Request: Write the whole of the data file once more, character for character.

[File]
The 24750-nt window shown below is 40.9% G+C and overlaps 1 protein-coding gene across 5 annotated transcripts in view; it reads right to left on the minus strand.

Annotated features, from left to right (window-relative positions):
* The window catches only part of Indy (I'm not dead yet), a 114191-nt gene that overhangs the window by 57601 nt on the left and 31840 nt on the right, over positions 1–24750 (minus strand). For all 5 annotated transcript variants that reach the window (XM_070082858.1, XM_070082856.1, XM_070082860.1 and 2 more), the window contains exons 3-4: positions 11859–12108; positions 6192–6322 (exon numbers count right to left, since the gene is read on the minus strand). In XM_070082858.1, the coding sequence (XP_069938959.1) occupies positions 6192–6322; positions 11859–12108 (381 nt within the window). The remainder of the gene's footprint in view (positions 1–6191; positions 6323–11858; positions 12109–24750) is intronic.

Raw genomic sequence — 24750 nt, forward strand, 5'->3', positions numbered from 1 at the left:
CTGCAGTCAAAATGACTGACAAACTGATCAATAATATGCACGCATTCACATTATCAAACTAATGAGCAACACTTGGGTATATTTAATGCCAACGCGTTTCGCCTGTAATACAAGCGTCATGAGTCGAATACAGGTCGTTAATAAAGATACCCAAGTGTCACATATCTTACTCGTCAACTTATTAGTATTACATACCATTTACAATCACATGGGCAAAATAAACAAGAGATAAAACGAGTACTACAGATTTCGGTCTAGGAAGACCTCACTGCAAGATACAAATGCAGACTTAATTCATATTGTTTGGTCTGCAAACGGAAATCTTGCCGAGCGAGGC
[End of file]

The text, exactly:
The 24750-nt window shown below is 40.9% G+C and overlaps 1 protein-coding gene across 5 annotated transcripts in view; it reads right to left on the minus strand.

Annotated features, from left to right (window-relative positions):
* The window catches only part of Indy (I'm not dead yet), a 114191-nt gene that overhangs the window by 57601 nt on the left and 31840 nt on the right, over positions 1–24750 (minus strand). For all 5 annotated transcript variants that reach the window (XM_070082858.1, XM_070082856.1, XM_070082860.1 and 2 more), the window contains exons 3-4: positions 11859–12108; positions 6192–6322 (exon numbers count right to left, since the gene is read on the minus strand). In XM_070082858.1, the coding sequence (XP_069938959.1) occupies positions 6192–6322; positions 11859–12108 (381 nt within the window). The remainder of the gene's footprint in view (positions 1–6191; positions 6323–11858; positions 12109–24750) is intronic.

Raw genomic sequence — 24750 nt, forward strand, 5'->3', positions numbered from 1 at the left:
CTGCAGTCAAAATGACTGACAAACTGATCAATAATATGCACGCATTCACATTATCAAACTAATGAGCAACACTTGGGTATATTTAATGCCAACGCGTTTCGCCTGTAATACAAGCGTCATGAGTCGAATACAGGTCGTTAATAAAGATACCCAAGTGTCACATATCTTACTCGTCAACTTATTAGTATTACATACCATTTACAATCACATGGGCAAAATAAACAAGAGATAAAACGAGTACTACAGATTTCGGTCTAGGAAGACCTCACTGCAAGATACAAATGCAGACTTAATTCATATTGTTTGGTCTGCAAACGGAAATCTTGCCGAGCGAGGC